Hear it from Stefan Misse, President of Discovery Organics, an independently ownedCanadian distributor of Organic and Fair Trade produce
As 2021 is the International Year of Fruit and Vegetables, we thought it would be important to write a few words on why we are buying local and supporting farmers “closer to home” rather than 5000 km away. My definition of local might be different from yours, and we both have different definitions than our neighbours and they, in turn, might all might be different from our favorite supermarket or wholesaler’s definitions. What is local? Is it local 100 mile diet? Local bio-regions? Local province? Local country? Local field grown versus local energy intensive greenhouse? In fact all of those “local” definitions and more are valid. What is important is that we are all thinking about what our “local” is and making decisions about supporting local whenever we can.
What is imperative to understand (especially from the past 16 months of COVID) is that we cannot take our food systems for granted. The tasks required (and there are a lot of them) to get fresh healthy whole fruits and vegetables from farms and into stores and fridges and ultimately our bellies are varied, detailed and a lot of hard work. The behind the scenes work that happens to get food from farm to table is enormous and the people out there doing these jobs are passionate hardcore enthusiasts for the challenges of making it happen.
Fresh food doesn’t last long after it has been picked and while there are technologies that allow for reductions on post-harvest spoilage, they will all ultimately be unsuccessful at staving off the inevitable compost bin or soup pot (if you can get it into one before it’s too late).
Buying closer to home/buying local reduces travel time and increases freshness overall. Buying closer to home may reduce our carbon footprints a little bit more. Buying closer to home supports local people and allows for businesses to flourish locally. There is certainly a segment of people who are always on the hunt for local for these factors and more. Some food distribution companies are owned by shareholders in far-away places. How are local agricultural decisions influenced by multi-national conglomerates? Do we know if those corporate profits are being re-invested in local economies or are they leaving the local scene and going to shareholder dividends in world-wide investment portfolios?
Now, of course, not everything can be grown locally… Only the ardent local supporters can survive on a six month Canadian winter/spring of the various storage crops of apples, potatoes, carrots, onions, and the mighty rutabaga. We still want to eat berries out of season and tropical fruits like bananas and pineapples and mangos. And when we source from far away, we look for Fair Trade certified options to help build those local economies where those farmers live and work.
Third party Fair Trade certification allow us to support local economies in places far away from our supermarkets. A premium of $1 a case on a 40lb case of Fair Trade bananas means adding pennies to the cost of each banana we buy here and as those purchases add up, it can mean adding any number of beneficial programs to the “local” growers of the bananas. Think dental clinics, think soccer fields, think better housing, think local (but in a nation far from ours).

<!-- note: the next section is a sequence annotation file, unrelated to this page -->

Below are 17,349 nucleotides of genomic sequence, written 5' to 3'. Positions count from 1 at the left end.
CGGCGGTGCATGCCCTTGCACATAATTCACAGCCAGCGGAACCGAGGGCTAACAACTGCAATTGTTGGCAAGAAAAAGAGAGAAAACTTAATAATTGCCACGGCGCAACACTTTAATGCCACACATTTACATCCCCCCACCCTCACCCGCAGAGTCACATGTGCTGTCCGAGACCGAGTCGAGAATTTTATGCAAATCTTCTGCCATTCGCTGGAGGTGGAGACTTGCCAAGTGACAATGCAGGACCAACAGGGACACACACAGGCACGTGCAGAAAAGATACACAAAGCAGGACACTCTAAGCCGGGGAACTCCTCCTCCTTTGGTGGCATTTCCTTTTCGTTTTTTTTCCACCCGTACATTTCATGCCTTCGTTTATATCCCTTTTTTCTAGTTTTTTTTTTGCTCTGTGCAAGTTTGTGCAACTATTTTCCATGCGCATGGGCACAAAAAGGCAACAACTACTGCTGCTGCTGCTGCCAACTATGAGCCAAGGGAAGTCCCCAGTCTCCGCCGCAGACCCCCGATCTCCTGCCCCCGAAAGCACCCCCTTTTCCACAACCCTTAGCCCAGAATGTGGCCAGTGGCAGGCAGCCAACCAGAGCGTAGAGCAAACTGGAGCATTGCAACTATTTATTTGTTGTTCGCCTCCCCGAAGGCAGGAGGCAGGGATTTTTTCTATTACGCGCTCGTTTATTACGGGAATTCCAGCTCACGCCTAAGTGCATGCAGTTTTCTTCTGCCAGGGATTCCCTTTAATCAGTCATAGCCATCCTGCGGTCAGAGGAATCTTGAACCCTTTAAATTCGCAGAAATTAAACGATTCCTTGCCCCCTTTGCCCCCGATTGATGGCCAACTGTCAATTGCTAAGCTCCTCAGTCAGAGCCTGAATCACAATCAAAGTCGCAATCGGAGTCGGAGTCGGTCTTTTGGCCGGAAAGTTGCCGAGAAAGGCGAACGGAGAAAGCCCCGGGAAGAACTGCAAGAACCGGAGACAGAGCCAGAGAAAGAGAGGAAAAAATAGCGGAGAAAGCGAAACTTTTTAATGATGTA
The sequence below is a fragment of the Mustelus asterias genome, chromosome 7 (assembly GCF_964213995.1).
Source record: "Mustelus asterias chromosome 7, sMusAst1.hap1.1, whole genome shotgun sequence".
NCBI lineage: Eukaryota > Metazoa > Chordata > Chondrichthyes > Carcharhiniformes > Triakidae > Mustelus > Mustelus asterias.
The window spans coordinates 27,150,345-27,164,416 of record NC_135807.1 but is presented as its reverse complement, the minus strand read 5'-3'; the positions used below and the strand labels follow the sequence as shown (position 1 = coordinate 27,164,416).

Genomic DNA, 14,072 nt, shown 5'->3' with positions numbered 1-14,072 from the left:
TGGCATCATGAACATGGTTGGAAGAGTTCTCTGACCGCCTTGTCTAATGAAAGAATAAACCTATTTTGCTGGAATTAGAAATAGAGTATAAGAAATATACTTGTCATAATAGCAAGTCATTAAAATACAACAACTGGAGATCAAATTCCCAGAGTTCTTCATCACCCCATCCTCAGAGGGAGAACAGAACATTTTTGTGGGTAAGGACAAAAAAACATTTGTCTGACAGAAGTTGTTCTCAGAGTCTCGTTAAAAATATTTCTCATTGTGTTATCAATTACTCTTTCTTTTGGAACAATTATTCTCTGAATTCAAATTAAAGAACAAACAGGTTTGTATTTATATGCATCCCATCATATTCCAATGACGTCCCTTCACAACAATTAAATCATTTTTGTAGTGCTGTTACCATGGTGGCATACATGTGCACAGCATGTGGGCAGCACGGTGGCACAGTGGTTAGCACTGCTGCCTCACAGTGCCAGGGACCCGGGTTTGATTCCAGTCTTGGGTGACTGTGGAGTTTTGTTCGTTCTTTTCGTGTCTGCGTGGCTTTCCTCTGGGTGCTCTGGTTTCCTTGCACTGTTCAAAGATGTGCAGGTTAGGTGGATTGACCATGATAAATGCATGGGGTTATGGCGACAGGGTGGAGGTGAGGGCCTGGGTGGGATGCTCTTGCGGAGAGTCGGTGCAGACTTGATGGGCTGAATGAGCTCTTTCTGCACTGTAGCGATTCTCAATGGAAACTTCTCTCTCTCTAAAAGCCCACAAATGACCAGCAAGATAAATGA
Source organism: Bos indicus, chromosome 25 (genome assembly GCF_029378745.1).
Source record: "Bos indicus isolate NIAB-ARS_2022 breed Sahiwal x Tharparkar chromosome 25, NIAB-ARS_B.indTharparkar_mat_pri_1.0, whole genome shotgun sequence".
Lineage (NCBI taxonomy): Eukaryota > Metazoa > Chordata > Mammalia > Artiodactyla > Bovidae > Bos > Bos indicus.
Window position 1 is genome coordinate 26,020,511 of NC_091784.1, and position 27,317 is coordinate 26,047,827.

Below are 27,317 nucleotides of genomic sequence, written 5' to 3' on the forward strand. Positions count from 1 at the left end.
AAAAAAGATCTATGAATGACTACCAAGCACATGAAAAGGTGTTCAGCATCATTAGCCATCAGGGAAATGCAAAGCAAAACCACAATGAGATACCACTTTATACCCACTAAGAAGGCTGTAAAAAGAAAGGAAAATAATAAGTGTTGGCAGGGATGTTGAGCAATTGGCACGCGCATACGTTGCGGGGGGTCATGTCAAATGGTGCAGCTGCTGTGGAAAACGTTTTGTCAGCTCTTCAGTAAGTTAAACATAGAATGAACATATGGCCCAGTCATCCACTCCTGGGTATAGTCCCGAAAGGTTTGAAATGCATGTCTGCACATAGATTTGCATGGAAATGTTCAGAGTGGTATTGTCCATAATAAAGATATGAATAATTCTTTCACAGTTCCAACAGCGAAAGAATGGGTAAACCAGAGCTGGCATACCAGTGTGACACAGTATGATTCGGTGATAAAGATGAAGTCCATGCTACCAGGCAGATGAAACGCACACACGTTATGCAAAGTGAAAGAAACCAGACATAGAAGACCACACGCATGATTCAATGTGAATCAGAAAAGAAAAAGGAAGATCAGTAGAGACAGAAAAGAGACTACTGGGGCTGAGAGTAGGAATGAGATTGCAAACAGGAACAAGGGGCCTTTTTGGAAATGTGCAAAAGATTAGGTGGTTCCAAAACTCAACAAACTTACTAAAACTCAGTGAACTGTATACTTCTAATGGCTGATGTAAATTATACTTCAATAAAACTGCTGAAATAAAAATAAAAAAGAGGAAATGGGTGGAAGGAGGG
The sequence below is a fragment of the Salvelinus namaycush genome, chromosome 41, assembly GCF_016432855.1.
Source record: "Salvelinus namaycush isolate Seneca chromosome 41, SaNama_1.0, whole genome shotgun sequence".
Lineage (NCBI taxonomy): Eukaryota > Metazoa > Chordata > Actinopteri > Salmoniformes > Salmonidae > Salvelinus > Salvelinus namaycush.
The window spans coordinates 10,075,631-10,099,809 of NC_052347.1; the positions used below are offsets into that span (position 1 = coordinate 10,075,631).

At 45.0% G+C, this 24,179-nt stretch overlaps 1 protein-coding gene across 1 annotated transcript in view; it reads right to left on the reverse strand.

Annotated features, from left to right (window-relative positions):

Another barrier for buying local can sometimes be the costs. Our local Canadian farmers have about 4-5 months of time when growing conditions are good enough to produce local crops without aid of greenhouses and/or artificial light and heat. Farms in warmer climates to the south are able to produce 3-4 crops on a 12 month a year rotational cycle which leaves our local farmers/Canadian farmers at a disadvantage. Combine that with stats like British Columbia which only has about 5% of its land base as prime agricultural land (and that limited land is now in conflict with urban sprawl and housing demands) and realize that food prices for BC grown are subject to land costs and limited production windows.
Retailers in BC expect to pay about 20% for a BC “premium” but that extra 20% really doesn’t even come close to the comparative costs of production south of us in the vast agricultural lands of California year round and further south to central Mexico. What if it was 50% more for local versus imports? Is that feasible to help support our local food systems?
We buy from local organic farms whenever we can, and we push them to find “the shoulder season” through growing season extensions to try and achieve a better return overall. We give market guidance to farmers to make sure they are maximizing their production. We help give guidance on local crop plans to make sure that there is a balanced portfolio coming from farmers big and small, hopefully ensuring the market isn’t overloaded on local zucchini or beets (a least not more than a few weeks). We support family farms all over the Western hemisphere including as many third party Fair Trade certified fruits and vegetables as possible to bring the “local” support home to each and every farming community we source from to make sure we keep our local shops full of vibrant healthy organic fruits and vegetables.
About the Author:
Stefan Misse leverages more than 17 years of experience within Discovery Organics leading the company’s businesses in Vancouver and Calgary and across western Canada, focusing on bringing a high level of communication, service and quality to customers while maintaining and strengthening grower and vendor relations. Throughout his career, Stefan has held leadership roles in sales, warehouse operations and most recently as Senior Purchasing Manager.